Scientists launched a spacecraft that will swoop closer to the Sun than ever before

CONICET researcher participated in the development of tools for the physical analysis of data that will be provided by the telescope aboard the probe.

Alberto Vásquez. Photo: courtesy researcher.

From August 12th to 23rd, the Parker Solar Probe (PSP), which will swoop closer to the Sun’s surface than any spacecraft before, could be launched. Uncrewed and with four different scientific instruments, this satellite is going to be piloted from the Earth.

For the following 7 years, PSP is going to orbit 24 times the Sun approaching it progressively. The first perihelion (the closest point near the Sun in an orbit), estimated for next November, is going to reach a distance close to 24 millions kilometers, approximately twice as close compared to the shortest separation obtained so far. To illustrate this, the Earth is 150 Myr from the Sun, a distant equivalent to 100 times the diameter of the Sun. The first perihelion will make the PSP be 16 suns away.

The closest proximity to the Sun is going to be in 2025, when the PSP will be only four suns away (about 7 millions and a half kilometers). When this happens, the aircraft is going to reach a maximum speed of around 200 km/sec, what will turn it into the fastest artificial object so far.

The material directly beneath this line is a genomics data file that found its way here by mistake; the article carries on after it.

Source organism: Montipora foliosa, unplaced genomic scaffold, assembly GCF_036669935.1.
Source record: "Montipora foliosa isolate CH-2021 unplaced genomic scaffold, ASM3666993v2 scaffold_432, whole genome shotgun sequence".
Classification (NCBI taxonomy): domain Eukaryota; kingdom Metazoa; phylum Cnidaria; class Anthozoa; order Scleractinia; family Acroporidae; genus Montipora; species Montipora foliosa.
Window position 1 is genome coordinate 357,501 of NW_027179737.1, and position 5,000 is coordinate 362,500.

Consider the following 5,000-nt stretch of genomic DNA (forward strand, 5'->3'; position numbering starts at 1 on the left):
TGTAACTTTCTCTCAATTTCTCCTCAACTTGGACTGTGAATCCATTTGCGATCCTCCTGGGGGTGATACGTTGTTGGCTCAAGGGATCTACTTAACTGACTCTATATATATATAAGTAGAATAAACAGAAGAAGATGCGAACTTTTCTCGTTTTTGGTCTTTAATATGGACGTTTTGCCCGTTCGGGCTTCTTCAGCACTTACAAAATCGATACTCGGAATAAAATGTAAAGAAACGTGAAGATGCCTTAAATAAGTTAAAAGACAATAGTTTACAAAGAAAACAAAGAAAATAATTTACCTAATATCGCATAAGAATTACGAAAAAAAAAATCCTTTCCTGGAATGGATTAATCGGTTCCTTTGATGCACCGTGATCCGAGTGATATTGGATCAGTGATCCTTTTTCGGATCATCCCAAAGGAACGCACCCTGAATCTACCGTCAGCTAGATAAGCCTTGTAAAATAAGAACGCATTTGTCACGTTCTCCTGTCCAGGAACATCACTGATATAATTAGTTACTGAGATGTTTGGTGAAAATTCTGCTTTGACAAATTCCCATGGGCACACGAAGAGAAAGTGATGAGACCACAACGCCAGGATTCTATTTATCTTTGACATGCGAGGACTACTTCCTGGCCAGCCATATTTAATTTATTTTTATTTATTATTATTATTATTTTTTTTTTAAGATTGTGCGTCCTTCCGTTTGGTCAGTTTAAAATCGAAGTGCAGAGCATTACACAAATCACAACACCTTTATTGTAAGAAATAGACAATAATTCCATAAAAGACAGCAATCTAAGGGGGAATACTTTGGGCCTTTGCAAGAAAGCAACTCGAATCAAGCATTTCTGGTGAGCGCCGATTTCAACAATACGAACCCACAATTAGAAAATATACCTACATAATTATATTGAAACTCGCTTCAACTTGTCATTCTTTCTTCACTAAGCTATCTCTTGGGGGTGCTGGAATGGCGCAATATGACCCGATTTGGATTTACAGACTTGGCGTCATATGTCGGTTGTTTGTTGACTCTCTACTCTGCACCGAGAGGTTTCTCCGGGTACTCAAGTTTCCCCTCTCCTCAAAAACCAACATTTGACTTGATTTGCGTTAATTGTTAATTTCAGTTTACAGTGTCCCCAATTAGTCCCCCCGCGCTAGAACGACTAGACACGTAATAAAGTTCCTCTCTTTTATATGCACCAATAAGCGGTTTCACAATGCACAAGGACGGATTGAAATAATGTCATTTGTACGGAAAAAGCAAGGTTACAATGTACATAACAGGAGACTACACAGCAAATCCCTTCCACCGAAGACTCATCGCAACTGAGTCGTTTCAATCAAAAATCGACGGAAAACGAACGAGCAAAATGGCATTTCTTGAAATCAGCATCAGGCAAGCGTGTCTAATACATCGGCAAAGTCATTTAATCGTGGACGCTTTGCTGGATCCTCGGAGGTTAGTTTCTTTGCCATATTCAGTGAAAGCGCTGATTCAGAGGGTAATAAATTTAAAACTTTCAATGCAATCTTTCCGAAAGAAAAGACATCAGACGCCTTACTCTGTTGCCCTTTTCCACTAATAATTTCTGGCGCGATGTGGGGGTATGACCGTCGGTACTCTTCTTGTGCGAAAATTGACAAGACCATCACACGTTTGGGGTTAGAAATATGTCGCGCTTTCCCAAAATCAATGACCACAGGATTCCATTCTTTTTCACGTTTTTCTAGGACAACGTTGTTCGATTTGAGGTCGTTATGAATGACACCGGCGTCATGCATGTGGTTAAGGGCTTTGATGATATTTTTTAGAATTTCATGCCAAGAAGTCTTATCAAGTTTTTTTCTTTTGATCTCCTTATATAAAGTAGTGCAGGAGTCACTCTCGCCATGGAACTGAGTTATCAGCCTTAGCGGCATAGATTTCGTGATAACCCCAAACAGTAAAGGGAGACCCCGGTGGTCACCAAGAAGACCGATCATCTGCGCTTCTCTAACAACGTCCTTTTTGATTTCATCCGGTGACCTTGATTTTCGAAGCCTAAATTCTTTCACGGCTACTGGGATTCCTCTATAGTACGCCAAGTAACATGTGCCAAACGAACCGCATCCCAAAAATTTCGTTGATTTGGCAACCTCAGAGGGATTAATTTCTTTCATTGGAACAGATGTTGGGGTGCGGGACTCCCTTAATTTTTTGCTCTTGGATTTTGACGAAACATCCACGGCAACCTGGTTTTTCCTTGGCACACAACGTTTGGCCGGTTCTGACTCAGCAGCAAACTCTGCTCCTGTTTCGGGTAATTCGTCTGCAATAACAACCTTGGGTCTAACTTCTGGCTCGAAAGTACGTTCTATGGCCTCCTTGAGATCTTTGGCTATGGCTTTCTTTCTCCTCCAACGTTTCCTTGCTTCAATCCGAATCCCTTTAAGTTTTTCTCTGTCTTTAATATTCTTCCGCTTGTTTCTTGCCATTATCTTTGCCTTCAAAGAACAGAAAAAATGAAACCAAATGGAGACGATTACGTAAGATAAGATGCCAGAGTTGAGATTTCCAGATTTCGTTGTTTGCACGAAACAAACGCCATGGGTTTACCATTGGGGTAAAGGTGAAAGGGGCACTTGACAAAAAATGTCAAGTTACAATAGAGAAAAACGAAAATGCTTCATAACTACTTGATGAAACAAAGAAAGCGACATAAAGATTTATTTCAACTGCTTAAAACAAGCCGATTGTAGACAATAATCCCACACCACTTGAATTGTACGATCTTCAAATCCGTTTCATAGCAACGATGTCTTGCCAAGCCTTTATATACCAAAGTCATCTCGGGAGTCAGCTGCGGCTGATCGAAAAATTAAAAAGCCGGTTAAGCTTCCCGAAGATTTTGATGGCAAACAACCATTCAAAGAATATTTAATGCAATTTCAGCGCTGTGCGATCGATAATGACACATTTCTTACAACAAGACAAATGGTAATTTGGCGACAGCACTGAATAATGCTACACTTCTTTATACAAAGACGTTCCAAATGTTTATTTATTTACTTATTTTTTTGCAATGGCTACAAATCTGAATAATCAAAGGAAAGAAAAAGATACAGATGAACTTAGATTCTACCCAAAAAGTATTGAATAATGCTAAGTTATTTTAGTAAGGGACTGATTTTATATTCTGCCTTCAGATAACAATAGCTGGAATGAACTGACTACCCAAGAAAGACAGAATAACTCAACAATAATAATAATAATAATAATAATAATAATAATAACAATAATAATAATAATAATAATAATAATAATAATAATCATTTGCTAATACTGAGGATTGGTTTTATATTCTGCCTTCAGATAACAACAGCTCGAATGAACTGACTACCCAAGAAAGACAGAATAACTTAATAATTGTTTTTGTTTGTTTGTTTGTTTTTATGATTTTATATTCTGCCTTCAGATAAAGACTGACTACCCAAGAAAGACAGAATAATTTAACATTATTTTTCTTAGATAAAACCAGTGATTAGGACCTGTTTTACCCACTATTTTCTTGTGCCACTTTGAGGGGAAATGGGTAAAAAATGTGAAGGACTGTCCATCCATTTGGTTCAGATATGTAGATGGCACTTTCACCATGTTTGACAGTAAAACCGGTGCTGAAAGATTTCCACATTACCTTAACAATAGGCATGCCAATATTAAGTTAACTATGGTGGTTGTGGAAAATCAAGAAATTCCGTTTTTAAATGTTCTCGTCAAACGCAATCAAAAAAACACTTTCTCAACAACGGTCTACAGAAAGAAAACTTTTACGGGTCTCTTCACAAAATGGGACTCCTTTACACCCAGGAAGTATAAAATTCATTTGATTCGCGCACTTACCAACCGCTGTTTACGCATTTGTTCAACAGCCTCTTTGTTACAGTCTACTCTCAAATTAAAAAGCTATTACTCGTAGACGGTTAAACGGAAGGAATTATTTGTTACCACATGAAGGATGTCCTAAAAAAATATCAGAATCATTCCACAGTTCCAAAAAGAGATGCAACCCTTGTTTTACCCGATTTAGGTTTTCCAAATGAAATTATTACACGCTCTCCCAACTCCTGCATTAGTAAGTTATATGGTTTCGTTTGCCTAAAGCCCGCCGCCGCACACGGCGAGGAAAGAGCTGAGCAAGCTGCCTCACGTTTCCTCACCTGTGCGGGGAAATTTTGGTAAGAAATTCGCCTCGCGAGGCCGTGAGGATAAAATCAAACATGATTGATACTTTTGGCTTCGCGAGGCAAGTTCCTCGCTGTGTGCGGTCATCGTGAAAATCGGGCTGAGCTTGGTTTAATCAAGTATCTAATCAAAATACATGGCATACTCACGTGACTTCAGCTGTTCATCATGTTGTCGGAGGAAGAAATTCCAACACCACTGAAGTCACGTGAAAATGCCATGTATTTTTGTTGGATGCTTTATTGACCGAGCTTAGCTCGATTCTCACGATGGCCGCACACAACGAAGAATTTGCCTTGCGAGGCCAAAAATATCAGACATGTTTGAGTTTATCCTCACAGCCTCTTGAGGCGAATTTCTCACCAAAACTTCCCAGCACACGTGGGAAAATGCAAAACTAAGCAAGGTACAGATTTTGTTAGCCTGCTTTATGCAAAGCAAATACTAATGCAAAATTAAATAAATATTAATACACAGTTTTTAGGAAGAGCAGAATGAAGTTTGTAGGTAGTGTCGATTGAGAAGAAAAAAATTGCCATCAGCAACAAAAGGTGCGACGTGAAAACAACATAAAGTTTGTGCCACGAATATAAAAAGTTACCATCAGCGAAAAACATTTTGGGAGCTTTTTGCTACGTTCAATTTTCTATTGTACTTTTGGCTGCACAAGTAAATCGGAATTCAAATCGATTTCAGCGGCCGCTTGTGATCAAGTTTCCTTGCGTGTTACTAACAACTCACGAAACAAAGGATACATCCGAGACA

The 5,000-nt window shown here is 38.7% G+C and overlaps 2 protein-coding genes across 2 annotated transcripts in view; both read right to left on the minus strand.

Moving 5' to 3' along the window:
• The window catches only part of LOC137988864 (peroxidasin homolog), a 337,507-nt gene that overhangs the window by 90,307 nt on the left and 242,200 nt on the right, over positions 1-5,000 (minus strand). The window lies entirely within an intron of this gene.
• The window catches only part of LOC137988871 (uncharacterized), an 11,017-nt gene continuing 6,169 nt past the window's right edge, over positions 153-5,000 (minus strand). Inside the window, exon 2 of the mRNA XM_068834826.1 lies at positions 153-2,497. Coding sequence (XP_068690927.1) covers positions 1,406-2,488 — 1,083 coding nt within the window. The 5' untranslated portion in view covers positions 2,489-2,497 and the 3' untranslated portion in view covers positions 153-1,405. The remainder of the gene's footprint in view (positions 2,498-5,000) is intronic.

PSP also includes instruments to measure in-situ properties of the plasma of the solar atmosphere along its trajectory and white light telescopes to watch the Sun’s corona. If everything happens as planned, PSP will provide unprecedented measurements that will promote the understanding of the mechanisms that heat and accelerate solar wind.

Dr. Alberto Marcos Vásquez, CONICET independent researcher at the Instituto de Astronomía Física del Espacio (IAFE, CONICET–UBA), participated in the development of the tools of physical analysis of the data of the telescope that will be on board on the spacecraft.

“At the Solar Physics Group of the IAFE, we develop solar tomography techniques from pictures of the Sun that will deduce the tridimensional structure of the solar atmosphere. In this mission, I provided the tools to make the tomography with a specific telescope. They are different from previous ones because they are going to be very close to the Sun”, Vásquez affirms. He came recently from the University of Michigan where he spent a year analyzing this task with Dr. Richard A. Frazin, who works at that institution.

The other three instruments are going to measure in-situ and very accurately the physical properties of the solar atmosphere along the trajectory of the spacecraft. “There’s great interest in understanding deeply the physics of solar atmosphere due to the need to learn about the physical processes per se, but also because of technological reasons. To understand the physical dynamic of the solar atmosphere will improve our capacity for predicting space weather, like when solar storms take place, which impacts on the terrestrial space and, particularly, on human satellite technology, on which we are increasingly independent. This marks the importance of the mission”, says the scientist.

By Miguel Faigón